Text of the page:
Communications, information, tools, and pathways
One of the unique things about running an organization is universal responsibility. I’ve been in many jobs where I feel like I’m spinning plates on poles, running back and forth between the wobblers, just trying to keep things up and running. In the past, though, there were entire categories of tasks that were “not my problem”, plates that I knew someone else would take responsibility for. Here, ultimately, it’s all on me. And that makes for quite a lot of variability in my days! Let’s look at what’s open on one of my web browser windows right now: I have my DTI email inbox, of course, and my calendar. (I keep my personal email, Twitter/Mastodon/Bluesky, and my todo list open in a different window.) I’m reading an IEEE article about privacy-preserving data exchange agreements. I have a Google Doc open where I’m compiling notes and ideas for a potential future data transfer product. The other four tabs reflect the active project that prompted me to write this piece: two for LinkedIn, one for micro.blog, and one for a tool called MarsEdit, on which I’m currently writing. Because in addition to managing DTI’s substantive product and policy work, legal work, and accounting (with the help of consultants and a growing team, thankfully), I drive DTI’s communications work, and that is the topic of today’s piece.
Generally, I like communicating, at least when it’s through an efficient and effective process. I enjoy writing updates on my work at DTI to share a little bit of the sausage-making process. I wrote the first few as brief notes on LinkedIn, and then experimented last week with LinkedIn Articles, their product offering to make it easier to write slightly longer pieces. Today I’m testing out MarsEdit, an app for writing blog posts that synchronizes well with micro.blog and allows for easy cross-posting to social media. I’m going to see what it’s like to write first here, and then post both to micro.blog and to LinkedIn Articles. Ultimately, I’ll fold our MailChimp list in with that outreach. My goal is, ultimately, a communications stack that is both easy to produce for me, and easy to consume for those who want to stay informed about DTI. Information should be accessible to people where they are, whether that’s via email, LinkedIn, RSS, or social media.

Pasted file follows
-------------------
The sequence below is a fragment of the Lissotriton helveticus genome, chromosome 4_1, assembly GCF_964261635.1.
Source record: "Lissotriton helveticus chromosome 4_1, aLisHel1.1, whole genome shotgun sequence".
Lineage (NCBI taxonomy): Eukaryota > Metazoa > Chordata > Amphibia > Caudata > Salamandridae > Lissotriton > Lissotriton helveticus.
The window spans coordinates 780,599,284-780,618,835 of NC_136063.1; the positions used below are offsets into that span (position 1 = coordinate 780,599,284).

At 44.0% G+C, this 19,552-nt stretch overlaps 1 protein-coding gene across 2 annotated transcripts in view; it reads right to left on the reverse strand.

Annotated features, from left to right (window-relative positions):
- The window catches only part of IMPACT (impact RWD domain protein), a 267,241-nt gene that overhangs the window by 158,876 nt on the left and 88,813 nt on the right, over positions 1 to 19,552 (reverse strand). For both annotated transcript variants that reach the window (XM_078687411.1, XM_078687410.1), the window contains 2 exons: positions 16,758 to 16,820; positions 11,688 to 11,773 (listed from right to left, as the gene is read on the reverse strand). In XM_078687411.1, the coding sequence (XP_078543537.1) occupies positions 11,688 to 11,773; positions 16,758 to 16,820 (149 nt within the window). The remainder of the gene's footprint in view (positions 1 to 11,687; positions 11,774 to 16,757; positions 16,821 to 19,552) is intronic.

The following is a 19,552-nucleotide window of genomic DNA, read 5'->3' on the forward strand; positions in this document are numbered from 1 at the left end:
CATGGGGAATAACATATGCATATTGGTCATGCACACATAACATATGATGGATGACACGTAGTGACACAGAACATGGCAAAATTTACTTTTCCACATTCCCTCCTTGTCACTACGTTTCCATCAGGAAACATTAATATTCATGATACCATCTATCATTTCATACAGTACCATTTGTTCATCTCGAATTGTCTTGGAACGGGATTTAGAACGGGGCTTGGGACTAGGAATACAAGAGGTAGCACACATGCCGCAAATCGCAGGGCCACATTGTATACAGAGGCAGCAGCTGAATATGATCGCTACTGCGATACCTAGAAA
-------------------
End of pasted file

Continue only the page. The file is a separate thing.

Like almost everyone else, I expect, the ways in which I consume information have changed immensely over the past couple decades. Twenty years ago, print as a source of news was still something I regularly consumed, gradually giving way to email and blogs, read on a desktop computer and the Web. Fifteen years ago, social media and mobile devices started to come into the mix, but remained a complement to desktop digital. I remember the moment when I came to understand the value of social media, specifically Twitter, as a tool for dissemination of information: It was in 2009, when I learned first through Twitter (and before others in my circle) that Michael Jackson had died. And then ten years ago, social and mobile became predominant sources of news, and Google shut down Google Reader. (No, I still haven’t forgiven them.) Five years ago, perhaps reflecting the information cacophony I increasingly find myself facing, I started to get back into newsletters and email, re-prioritizing professionally produced content over spending more time treading water in the real-time and recommended feeds of social-first systems. The digital sources are, as they always have been, supplemented with human ones too - if I don’t catch something myself, it’ll be mentioned in a Slack instance I participate in, or someone will send it to me over email or a messaging service.